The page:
“There will be a hole in all of our hearts and his friends will carry a piece of Logan with them forever. It was an incredible experience to be there with these boys in the hospital watching them pour all the love and hugs they could on the family and on each other. This is an extraordinary group of young men that truly are brothers for life with each other and Logan. I am honored to know each of you and thank you for letting me shower you with all the mom hugs I could,“ she shared.
She concluded her message in memory of Monk by saying, “To Logan’s mom Andrea, his dad Rob and his brother Lleyton Monk, thank you for sharing the life of your beautiful boy with our sons and for letting them be part of your family with their grief.”
WSHS principal Heather Fitzloff wrote to the Winona Area Public Schools community in a message Thursday, “We are deeply saddened over this loss, and we send our heartfelt sympathy to Logan’s family, friends, teammates and all those who love him.”
She wrote, “The death of a child is always a sad and troubling event. It can often have a profound effect on friends, classmates and anyone who hears about it. It is extremely important for children to have an opportunity to talk through their feelings and reactions in a safe and appropriate manner.”
Fitzloff shared resources that are available at the high school — like school counselors, school social workers and school psychologists — to help students as they process Monk’s death.
“We all experience grief in different ways. Some of us may need our routine. Some of us may need to be alone. Some of us may need to talk. Some of us may not know what we need,” Fitzloff wrote. “It is OK to not be OK. Please ask for help if you need it. We are here for each other.”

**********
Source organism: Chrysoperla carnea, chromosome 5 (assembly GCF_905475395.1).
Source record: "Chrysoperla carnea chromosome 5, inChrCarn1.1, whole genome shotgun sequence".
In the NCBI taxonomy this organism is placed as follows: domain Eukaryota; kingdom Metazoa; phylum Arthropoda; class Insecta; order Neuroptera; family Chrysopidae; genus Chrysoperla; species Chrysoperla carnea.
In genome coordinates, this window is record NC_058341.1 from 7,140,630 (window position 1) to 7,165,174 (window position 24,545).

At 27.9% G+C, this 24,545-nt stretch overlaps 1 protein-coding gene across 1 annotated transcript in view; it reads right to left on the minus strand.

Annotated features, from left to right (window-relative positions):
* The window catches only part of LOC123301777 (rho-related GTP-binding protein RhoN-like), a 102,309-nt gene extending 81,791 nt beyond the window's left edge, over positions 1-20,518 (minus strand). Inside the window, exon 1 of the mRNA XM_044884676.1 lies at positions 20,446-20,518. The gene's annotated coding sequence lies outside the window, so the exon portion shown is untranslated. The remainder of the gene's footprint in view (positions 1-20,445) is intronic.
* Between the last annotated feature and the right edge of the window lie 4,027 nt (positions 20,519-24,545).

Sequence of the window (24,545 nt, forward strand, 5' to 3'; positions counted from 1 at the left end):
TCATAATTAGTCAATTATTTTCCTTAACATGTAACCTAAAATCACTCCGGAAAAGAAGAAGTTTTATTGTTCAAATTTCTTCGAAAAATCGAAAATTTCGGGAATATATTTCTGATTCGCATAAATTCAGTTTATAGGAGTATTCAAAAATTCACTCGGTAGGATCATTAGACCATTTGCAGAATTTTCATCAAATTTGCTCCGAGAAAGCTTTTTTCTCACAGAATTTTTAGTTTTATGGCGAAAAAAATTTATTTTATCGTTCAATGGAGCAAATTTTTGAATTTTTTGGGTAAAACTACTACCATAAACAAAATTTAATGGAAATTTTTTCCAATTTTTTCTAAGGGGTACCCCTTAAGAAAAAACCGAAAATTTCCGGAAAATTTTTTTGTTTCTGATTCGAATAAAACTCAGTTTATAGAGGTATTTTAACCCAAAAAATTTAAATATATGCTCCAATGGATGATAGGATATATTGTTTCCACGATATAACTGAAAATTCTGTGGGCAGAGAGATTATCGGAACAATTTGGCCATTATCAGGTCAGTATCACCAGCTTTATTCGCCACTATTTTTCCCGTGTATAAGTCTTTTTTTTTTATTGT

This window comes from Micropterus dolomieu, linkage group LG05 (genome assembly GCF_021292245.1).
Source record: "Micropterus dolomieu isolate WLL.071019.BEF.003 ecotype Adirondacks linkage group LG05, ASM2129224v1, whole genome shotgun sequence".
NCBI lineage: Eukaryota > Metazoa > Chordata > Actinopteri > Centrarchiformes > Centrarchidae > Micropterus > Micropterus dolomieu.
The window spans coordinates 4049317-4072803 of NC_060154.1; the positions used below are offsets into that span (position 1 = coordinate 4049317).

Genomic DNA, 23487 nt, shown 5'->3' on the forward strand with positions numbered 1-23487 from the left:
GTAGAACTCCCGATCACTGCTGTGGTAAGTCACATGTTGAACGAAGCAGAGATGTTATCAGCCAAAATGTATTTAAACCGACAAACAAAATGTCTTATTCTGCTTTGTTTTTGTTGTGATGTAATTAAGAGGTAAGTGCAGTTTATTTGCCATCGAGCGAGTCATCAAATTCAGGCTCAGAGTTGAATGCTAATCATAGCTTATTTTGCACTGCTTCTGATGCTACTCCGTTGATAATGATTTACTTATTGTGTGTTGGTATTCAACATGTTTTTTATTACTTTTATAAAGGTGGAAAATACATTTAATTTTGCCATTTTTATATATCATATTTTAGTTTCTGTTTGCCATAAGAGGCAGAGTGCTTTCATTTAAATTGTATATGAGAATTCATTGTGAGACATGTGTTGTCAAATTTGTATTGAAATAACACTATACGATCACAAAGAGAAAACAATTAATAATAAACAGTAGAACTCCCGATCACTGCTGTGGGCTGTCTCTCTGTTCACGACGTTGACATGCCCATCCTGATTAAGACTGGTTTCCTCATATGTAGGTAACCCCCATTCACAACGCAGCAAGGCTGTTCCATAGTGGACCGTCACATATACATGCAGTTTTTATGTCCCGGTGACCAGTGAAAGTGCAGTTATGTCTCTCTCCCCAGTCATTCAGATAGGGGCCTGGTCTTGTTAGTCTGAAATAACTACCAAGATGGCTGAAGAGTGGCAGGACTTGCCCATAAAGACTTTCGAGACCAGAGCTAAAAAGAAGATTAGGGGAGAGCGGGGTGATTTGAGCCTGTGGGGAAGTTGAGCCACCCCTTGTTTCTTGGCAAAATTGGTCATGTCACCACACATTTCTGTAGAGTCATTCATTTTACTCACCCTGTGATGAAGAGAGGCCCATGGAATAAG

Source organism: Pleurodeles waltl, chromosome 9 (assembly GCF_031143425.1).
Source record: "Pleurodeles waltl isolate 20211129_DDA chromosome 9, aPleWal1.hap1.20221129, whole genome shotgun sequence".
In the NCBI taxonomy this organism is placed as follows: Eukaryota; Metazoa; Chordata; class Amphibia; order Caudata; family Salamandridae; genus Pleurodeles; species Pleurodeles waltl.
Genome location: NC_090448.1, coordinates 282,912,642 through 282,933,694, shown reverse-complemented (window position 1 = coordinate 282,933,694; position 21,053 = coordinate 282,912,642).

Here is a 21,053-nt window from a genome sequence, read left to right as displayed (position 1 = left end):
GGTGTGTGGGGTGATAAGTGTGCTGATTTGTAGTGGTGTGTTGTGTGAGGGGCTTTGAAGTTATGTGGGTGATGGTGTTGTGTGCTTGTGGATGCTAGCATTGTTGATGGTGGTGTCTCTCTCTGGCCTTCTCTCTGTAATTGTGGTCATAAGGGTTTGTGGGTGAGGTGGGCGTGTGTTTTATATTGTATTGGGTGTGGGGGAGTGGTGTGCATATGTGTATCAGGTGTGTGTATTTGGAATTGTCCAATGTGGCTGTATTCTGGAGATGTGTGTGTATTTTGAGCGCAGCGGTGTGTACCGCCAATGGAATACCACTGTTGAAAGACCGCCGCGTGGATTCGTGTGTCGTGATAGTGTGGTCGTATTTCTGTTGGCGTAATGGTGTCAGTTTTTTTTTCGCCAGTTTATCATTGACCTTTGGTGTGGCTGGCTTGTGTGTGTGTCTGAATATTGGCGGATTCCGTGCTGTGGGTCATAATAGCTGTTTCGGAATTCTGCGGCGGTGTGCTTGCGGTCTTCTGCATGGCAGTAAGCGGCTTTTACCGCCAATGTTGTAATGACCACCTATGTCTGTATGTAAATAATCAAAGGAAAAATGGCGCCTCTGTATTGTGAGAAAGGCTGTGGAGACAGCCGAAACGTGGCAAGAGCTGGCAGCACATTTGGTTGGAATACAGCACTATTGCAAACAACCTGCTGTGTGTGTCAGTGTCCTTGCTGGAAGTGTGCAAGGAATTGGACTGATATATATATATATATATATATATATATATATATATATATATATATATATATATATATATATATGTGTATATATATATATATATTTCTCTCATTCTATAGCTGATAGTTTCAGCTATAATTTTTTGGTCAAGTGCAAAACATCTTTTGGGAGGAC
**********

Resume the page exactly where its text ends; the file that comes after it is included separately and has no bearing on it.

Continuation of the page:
A moment of silence was held in honor of Monk, his family and friends and WAPS staff affected by the loss at the start of the Winona Area Public School’s Board of Education meeting Thursday evening.
The senior student representative on the board, Ruby Hetzel, attempted to hold back her tears as she spoke about Monk at the end of the meeting.
“Watching the wave of grief wash over the students this week, and the staff, has been very unpleasant. I don’t wish that upon anyone ever,” Hetzel said. “I think I can say for everyone that Logan was an amazing kid. It was an honor to know him.”
She shared that she wasn’t a close friend of Monk’s, but that it was always enjoyable whenever she spoke to him. She recalled him always having a smile on his face.
Hetzel shared her gratefulness for the WAPS staff who have supported the students as they grieved the heartbreaking loss of Monk.
“I also want to thank the students as we group together. I think everyone felt comforted in not being alone as we all took the news differently,” she said.
Gierok is grateful for all of the support her family has received during this tragic time.
“We have been so overwhelmed by the kindness — it’s been a blessing to be able to learn more about Logan through the eyes of his friends, their parents, teachers and coaches,” Gierok said. “I really never could have imagined this kind of outpouring, but we are feeling so thankful and truly blessed.”
Gierok also shared a reminder for fellow parents: “Hug your babies, even if they aren’t babies anymore, and tell them you love them whenever you can — because one day you may not be able to ever do that again.”
A celebration of Monk’s life is scheduled for noon on Saturday, Jan. 28, at the Winona Senior High School gymnasium, with visitation taking place for an hour before the celebration of life. A visitation is also scheduled from 4 to 8 p.m. Friday, Jan. 27, at Hoff Celebration of Life Center in Goodview. Attendees are encouraged to wear Winona Winhawk apparel and gear.
In lieu of flowers, memorials can be made in memory of Monk to the Foundation for Winona Area Public Schools.